Praise for the TV Series:
'Combining personal quest, social history and autobiography, it proved a triumphant mixture.' Daily Telegraph
From the Author
As the Who Do You Think You Are? BBC TV series has shown, modern genealogy is far more than collecting names - it's a journey into one's personal heritage. Consequently, it's not sufficient to simply identify who your forebears were - the real excitement lies in tracking down where they lived, what jobs they did, how local and national events affected their lives - or, in some cases, how their actions affected events.
The Who Do You Think You Are? Encyclopedia of Genealogy has been written with this fresh perspective in mind, and shows that we can find out far more about our ancestors than their name and vital statistics of birth, marriage and death. Consequently, it differs in its approach from other titles on genealogy by tackling real subjects that people discover lurking in their family backgrounds - military heroes, illegitimate ancestors, criminals and bigamists - and then placing these topics in their historical context, so that you can fully understand why your ancestors were doing what they did, such as disappearing around the world to fight one of Queen Victoria's many wars. The historical background is then linked to a description of the main sources you'll need to consult to learn about these subjects, and where they can be found, whilst providing practical guidance that allows you to extract the most from your research; all drawn from over 5 years experience working on the series, and for nearly 20 years as a professional historian.
By spending time sifting through records within the family and in archives, libraries and museums around the country and even overseas, we can rediscover the lost world of the past, viewed through the eyes of our relatives. In many instances, we can bring their words and deeds back to life through these records, and give a fresh perspective to the `bigger picture' history that we often take for granted.
At school, history runs the risk of becoming a procession of dates, events and `famous' people. For example, textbooks on the First World War focus on the campaigns, battles, tactics and outcomes. Yet our ancestors served on the front line amidst the mud and blood, facing the horror of going over the top. Their service records detail this; their letters and photographs to loved ones back home tell of their hopes and fears; and their perspective of events make them seem all too real. It is this level of history - gritty, real and personal - that the encyclopaedia takes you to.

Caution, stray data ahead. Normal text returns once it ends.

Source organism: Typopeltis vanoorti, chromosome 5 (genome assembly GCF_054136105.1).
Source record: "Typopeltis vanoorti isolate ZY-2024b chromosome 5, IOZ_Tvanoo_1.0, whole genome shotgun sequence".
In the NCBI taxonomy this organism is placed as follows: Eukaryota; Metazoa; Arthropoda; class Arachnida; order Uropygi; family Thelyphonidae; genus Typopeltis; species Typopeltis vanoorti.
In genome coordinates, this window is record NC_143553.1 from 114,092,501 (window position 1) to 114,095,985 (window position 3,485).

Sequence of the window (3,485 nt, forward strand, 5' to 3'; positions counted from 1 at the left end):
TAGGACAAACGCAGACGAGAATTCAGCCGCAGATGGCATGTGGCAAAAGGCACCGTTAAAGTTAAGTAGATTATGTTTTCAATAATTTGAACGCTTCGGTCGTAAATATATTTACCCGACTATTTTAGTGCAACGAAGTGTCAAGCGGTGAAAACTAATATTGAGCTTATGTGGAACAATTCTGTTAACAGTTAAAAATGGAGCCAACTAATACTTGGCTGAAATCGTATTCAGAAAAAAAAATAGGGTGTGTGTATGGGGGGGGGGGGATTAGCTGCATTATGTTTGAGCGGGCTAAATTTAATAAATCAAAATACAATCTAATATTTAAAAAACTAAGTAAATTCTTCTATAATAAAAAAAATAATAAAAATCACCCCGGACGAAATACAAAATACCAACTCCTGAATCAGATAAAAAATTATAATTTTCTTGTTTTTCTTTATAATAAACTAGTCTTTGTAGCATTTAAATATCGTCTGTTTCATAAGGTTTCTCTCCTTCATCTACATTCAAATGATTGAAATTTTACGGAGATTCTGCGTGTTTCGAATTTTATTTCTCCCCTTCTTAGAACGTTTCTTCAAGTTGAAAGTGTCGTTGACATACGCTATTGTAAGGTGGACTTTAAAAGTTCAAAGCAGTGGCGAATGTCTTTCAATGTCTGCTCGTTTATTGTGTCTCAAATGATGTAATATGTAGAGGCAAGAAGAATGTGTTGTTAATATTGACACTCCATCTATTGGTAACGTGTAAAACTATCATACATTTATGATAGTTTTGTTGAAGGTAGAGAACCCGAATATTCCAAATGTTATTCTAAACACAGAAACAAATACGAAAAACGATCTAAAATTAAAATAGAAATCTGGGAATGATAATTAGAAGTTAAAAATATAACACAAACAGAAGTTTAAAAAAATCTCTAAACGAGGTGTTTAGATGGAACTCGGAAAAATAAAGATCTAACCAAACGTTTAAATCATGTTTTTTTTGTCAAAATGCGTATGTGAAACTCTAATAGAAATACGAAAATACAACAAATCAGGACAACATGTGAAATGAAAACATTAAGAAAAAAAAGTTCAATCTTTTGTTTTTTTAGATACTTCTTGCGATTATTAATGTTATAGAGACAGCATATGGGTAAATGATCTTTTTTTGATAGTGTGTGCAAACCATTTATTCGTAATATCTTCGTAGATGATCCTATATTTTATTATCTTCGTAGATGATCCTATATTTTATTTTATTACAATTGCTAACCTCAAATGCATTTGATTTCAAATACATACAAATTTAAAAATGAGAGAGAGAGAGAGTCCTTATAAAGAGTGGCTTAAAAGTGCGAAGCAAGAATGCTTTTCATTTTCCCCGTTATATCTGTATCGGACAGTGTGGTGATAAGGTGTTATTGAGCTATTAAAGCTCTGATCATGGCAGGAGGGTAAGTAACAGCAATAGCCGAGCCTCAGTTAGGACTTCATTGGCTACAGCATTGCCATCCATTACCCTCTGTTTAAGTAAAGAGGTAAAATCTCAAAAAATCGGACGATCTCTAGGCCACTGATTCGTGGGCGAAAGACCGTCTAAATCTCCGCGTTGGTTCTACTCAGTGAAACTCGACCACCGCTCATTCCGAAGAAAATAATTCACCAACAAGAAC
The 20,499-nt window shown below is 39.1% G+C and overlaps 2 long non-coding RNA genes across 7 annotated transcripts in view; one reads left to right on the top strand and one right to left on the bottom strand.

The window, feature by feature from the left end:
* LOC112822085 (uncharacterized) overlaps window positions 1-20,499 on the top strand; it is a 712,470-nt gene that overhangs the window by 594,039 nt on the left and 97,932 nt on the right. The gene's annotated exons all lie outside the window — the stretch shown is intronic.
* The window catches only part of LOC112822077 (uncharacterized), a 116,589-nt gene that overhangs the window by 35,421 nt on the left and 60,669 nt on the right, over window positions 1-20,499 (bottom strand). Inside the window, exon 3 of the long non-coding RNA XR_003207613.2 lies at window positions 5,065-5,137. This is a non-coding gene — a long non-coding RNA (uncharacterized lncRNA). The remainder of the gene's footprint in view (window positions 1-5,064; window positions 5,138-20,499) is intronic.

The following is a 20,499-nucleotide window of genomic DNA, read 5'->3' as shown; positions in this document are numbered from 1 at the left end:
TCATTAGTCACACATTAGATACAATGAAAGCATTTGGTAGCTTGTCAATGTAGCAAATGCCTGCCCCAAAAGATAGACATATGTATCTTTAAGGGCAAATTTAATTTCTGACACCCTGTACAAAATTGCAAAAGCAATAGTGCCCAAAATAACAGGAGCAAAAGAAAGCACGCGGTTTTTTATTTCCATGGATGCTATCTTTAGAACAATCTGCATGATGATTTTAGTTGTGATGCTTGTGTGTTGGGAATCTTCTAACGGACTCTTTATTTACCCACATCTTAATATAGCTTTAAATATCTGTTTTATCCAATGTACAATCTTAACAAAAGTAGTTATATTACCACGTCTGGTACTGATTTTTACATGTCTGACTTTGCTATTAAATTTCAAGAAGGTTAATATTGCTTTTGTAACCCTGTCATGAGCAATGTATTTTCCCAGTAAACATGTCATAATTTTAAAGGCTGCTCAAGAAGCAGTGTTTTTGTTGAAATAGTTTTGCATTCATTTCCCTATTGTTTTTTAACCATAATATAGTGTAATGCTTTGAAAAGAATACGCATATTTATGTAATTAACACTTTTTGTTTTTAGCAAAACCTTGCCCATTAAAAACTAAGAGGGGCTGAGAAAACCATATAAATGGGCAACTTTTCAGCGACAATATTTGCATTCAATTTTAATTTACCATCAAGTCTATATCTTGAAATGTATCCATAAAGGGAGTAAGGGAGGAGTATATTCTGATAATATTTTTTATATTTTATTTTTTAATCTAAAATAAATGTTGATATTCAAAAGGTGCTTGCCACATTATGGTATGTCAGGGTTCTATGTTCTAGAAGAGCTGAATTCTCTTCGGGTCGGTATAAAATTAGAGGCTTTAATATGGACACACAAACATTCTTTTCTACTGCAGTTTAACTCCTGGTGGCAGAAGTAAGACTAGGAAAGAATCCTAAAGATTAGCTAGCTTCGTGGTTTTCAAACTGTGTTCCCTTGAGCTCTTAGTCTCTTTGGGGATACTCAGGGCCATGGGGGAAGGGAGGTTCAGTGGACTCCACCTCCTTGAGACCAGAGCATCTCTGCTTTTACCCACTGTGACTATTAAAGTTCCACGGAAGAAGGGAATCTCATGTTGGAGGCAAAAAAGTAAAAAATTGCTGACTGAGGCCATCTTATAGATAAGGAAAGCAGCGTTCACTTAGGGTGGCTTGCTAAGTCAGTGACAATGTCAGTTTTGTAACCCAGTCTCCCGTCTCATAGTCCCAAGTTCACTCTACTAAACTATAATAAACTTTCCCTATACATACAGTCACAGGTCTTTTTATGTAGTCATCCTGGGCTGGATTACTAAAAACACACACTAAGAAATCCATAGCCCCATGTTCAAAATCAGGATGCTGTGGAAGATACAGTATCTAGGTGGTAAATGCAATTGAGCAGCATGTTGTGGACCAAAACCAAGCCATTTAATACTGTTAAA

Indeed, the case studies, drawn from the celebrities featured in the TV series, show what can be done with some patient research; but it's important to stress that anyone can put together the sort of findings that make the Who Do You Think You Are? show so fascinating to watch. There's no mystery, no secret - it is simply painstaking detective work that people are doing around the country every day. By picking up this book you can join their ranks, bring your past back to life and see the world around you from a new perspective.
From the Back Cover
The Who Do You Think You Are Encyclopedia is the only step-by-step guide to tracing your family history you will ever need. The series' expert genealogist, Nick Barratt, helps you bring life to your family's past, not just by helping you build your family tree but illuminating what their lives were really like.
* The basics of drawing up a research plan, building your basic family tree, plus an easy-to-use guide to archives and internet sources.
* How to look for clues in birth, marriage and death certificates, plus parish records and census returns.
* Getting past a dead end and taking your research deeper - from specialized military and professional records, to exploring family secrets through trial records and evidence of illegitimacy.
* Dedicated trouble-shooting section plus a complete resource list of archives, websites, name profiling, the latest DNA research techniques and much more.
About the Author
Dr Nick Barratt trained as a medieval historian and now acts as a historical consultant and researcher in the media. He has been the primary genealogist on Who Do You Think You Are? from the first series and was consultant on the Bafta nominated Seven Wonders of the Industrial World. He is also a columnist for the Daily Telegraph and behind the launch of the Who Do You Think You Are? Live exhibition.